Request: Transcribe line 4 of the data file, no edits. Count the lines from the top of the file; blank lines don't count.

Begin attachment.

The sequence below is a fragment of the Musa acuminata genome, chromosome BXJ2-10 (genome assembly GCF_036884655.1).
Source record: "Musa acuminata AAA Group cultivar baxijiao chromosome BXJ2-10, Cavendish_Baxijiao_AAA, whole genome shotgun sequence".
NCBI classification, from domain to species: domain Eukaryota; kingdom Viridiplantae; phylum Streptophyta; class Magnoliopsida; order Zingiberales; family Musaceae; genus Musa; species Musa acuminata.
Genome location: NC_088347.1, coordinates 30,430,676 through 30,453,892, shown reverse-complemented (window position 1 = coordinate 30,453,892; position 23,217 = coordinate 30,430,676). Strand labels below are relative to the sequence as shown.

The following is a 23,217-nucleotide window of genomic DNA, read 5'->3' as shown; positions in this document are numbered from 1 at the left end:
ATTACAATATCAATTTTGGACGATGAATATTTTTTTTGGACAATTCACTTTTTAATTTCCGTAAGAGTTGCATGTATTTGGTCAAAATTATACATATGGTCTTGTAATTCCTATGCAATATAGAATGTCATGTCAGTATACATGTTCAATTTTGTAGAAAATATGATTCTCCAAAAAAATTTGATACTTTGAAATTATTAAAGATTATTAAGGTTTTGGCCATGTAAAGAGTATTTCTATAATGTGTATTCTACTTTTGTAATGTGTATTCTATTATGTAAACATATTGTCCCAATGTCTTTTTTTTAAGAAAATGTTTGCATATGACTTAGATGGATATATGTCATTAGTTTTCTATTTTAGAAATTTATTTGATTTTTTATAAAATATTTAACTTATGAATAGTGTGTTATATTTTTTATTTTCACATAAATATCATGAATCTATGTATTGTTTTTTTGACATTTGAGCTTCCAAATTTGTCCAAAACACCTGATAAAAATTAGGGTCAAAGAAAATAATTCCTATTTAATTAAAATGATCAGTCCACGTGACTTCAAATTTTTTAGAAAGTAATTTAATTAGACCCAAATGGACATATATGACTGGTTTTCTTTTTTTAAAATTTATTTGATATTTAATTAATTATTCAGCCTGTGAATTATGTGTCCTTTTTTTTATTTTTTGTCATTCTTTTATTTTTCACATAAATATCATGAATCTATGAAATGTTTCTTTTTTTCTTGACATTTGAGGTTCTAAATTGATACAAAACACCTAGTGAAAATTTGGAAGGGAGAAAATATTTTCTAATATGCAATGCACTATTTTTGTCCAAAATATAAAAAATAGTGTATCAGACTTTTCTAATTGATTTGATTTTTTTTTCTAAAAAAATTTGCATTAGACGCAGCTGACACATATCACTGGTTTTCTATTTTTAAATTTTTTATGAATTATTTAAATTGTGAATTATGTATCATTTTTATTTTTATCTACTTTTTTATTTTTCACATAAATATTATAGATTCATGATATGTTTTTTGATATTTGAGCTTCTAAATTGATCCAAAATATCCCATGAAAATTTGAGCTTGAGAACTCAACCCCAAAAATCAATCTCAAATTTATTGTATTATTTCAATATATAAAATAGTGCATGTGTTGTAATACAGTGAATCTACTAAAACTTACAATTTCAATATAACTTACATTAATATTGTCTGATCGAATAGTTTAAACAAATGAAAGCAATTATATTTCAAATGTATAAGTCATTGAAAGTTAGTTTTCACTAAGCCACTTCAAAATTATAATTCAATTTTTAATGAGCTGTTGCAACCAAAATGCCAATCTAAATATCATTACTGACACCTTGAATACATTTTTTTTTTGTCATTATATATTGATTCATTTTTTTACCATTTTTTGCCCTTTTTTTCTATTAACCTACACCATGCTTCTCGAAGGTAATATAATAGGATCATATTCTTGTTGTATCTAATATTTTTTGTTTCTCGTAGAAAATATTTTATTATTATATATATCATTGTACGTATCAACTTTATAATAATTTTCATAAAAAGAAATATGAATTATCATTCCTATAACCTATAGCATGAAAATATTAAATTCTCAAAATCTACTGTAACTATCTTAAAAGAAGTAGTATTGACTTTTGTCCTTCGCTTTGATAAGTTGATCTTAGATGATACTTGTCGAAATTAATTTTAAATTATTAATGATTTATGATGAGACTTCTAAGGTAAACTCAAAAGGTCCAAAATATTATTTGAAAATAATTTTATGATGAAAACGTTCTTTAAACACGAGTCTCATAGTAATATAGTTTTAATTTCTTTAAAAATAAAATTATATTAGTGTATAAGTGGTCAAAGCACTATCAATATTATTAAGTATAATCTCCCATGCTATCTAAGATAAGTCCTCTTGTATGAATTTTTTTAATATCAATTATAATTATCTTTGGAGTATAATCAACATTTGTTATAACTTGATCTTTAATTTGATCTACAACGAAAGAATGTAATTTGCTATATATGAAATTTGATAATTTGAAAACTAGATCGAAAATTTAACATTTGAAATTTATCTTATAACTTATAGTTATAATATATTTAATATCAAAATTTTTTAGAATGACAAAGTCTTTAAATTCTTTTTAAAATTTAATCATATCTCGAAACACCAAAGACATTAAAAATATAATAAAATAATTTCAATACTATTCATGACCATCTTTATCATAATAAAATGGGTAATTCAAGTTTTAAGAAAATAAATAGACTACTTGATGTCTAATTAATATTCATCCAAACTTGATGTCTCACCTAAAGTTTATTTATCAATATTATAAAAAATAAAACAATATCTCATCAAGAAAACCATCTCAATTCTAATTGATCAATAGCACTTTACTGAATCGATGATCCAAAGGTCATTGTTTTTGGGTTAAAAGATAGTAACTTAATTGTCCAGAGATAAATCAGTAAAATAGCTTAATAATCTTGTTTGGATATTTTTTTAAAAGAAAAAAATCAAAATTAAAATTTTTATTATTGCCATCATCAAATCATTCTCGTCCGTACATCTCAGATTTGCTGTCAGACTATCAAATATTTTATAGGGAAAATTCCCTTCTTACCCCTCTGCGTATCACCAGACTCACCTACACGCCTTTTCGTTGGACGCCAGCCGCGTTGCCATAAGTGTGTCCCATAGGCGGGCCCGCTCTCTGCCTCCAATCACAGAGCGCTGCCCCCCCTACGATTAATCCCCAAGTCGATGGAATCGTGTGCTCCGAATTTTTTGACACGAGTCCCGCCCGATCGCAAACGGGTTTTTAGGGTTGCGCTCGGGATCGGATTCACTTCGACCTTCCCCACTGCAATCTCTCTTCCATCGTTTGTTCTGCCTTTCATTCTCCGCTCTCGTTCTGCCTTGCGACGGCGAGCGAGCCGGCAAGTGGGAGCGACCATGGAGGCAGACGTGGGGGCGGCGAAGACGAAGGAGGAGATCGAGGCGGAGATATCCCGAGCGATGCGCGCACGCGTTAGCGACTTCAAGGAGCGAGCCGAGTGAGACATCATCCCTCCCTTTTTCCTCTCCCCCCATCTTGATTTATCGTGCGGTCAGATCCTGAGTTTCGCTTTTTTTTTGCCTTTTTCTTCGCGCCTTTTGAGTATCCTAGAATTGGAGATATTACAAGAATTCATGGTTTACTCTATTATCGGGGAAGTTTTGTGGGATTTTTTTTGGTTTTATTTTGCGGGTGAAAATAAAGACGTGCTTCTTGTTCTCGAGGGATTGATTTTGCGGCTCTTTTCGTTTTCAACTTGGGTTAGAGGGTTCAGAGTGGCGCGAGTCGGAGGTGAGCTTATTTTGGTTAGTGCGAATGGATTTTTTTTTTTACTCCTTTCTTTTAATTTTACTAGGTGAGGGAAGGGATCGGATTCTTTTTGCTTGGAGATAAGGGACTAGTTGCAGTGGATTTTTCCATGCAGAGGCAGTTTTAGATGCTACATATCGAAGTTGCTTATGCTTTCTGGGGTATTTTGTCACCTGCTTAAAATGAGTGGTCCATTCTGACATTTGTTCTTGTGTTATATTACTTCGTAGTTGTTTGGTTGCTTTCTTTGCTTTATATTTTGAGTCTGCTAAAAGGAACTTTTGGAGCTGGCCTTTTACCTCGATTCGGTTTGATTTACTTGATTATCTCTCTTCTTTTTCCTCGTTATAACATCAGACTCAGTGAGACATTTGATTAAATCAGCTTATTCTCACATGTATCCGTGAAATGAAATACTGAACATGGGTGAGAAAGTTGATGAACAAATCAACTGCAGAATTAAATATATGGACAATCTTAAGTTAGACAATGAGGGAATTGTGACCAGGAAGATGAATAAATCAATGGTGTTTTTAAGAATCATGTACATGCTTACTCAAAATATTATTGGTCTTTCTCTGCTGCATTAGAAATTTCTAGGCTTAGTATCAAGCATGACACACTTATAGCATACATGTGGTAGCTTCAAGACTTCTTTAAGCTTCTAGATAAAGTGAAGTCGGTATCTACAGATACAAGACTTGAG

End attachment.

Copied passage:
Genome location: NC_088347.1, coordinates 30,430,676 through 30,453,892, shown reverse-complemented (window position 1 = coordinate 30,453,892; position 23,217 = coordinate 30,430,676). Strand labels below are relative to the sequence as shown.